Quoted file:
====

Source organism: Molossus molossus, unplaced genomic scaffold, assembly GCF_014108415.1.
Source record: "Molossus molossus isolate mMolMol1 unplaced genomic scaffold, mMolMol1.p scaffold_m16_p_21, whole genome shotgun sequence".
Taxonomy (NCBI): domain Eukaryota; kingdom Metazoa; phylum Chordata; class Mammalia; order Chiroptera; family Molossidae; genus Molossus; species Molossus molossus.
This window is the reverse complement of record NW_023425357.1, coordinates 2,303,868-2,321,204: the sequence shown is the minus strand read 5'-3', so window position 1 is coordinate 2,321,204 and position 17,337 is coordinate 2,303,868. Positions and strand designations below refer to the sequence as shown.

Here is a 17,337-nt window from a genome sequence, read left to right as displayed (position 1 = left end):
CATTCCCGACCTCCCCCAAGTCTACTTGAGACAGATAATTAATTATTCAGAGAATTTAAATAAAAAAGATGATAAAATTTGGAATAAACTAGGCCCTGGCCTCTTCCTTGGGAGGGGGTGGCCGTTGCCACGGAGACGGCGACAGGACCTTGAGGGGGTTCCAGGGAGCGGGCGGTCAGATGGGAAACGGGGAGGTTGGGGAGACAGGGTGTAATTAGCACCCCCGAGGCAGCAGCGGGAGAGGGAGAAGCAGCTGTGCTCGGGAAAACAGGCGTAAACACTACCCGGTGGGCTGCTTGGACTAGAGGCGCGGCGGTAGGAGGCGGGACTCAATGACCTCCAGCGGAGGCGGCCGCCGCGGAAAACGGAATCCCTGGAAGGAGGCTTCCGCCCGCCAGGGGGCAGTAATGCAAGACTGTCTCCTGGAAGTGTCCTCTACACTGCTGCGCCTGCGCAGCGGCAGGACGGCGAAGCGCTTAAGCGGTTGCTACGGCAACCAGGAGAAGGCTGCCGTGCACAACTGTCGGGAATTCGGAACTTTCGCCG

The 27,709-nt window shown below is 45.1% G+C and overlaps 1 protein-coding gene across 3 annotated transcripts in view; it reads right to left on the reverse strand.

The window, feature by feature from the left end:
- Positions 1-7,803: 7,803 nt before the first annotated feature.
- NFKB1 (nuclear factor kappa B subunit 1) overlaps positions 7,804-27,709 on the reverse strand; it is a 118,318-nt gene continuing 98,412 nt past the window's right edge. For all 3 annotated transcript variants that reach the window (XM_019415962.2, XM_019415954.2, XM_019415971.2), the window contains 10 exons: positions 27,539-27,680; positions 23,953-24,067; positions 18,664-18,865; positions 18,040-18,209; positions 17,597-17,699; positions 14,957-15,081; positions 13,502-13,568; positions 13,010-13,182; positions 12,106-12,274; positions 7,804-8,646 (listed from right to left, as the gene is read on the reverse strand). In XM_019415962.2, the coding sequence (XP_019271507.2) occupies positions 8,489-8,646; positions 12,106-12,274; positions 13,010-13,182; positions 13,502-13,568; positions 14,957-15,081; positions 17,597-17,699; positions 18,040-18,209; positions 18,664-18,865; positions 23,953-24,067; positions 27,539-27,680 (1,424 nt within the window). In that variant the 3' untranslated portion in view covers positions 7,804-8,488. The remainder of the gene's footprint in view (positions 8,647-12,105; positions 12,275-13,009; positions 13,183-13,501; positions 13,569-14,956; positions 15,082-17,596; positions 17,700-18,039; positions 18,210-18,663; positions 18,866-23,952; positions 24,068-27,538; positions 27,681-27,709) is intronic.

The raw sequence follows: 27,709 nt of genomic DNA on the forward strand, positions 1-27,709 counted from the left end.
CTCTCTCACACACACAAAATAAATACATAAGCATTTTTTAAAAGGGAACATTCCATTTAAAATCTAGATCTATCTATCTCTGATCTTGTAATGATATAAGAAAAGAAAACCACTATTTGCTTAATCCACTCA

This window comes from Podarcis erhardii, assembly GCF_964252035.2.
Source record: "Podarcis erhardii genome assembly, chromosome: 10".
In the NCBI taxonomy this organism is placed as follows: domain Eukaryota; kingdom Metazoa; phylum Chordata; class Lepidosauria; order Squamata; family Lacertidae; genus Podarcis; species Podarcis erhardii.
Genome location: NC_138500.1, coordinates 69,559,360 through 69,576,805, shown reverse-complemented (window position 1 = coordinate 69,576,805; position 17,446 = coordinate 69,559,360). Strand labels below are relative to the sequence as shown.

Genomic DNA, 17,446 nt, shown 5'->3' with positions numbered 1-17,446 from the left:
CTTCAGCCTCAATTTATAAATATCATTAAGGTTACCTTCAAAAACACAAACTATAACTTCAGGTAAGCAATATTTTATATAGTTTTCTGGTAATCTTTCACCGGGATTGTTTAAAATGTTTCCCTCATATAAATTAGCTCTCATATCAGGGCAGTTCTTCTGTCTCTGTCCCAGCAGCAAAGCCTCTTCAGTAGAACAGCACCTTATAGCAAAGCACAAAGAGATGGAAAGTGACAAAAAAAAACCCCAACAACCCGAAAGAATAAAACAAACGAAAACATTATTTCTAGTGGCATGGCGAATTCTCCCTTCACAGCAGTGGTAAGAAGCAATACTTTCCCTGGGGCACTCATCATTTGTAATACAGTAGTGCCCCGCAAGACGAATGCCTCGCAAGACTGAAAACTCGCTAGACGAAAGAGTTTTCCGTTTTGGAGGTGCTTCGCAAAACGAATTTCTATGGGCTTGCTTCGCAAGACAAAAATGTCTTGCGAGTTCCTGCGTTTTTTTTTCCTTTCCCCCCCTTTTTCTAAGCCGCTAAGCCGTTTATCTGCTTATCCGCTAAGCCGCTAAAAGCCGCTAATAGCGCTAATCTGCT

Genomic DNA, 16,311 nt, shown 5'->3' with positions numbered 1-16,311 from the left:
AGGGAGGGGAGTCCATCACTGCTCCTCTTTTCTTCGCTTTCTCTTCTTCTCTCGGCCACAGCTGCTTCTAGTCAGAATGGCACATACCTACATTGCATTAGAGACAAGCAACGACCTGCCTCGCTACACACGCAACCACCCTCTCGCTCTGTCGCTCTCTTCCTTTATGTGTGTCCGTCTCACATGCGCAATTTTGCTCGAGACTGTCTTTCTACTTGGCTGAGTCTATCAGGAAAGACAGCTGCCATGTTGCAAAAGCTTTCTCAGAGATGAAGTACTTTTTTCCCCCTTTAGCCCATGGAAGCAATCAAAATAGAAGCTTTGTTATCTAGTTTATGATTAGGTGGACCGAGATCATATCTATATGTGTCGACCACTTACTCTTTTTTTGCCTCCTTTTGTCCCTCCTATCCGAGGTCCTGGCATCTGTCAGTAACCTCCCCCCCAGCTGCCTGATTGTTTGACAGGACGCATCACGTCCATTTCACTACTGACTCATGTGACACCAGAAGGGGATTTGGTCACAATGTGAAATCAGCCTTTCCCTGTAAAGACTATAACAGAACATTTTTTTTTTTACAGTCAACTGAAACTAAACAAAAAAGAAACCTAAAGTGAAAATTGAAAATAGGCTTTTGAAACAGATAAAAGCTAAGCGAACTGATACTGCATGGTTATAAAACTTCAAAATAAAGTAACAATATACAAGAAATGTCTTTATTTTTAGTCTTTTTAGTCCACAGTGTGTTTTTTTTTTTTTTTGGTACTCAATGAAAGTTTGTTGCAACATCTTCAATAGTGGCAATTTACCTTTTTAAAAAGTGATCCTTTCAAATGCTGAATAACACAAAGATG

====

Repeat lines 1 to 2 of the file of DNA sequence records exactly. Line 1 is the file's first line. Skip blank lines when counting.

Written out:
Source organism: Molossus molossus, unplaced genomic scaffold, assembly GCF_014108415.1.
Source record: "Molossus molossus isolate mMolMol1 unplaced genomic scaffold, mMolMol1.p scaffold_m16_p_21, whole genome shotgun sequence".